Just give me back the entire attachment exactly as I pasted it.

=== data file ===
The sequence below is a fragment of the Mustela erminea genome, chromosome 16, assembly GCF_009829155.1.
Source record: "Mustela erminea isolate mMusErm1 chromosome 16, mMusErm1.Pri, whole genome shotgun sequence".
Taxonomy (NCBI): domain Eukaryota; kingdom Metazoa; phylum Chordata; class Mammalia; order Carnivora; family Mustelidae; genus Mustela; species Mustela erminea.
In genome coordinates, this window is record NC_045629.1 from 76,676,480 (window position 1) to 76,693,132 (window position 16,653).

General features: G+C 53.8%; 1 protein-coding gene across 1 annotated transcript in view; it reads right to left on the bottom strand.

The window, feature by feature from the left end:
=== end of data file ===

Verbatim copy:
The sequence below is a fragment of the Mustela erminea genome, chromosome 16, assembly GCF_009829155.1.
Source record: "Mustela erminea isolate mMusErm1 chromosome 16, mMusErm1.Pri, whole genome shotgun sequence".
Taxonomy (NCBI): domain Eukaryota; kingdom Metazoa; phylum Chordata; class Mammalia; order Carnivora; family Mustelidae; genus Mustela; species Mustela erminea.
In genome coordinates, this window is record NC_045629.1 from 76,676,480 (window position 1) to 76,693,132 (window position 16,653).

General features: G+C 53.8%; 1 protein-coding gene across 1 annotated transcript in view; it reads right to left on the bottom strand.

The window, feature by feature from the left end: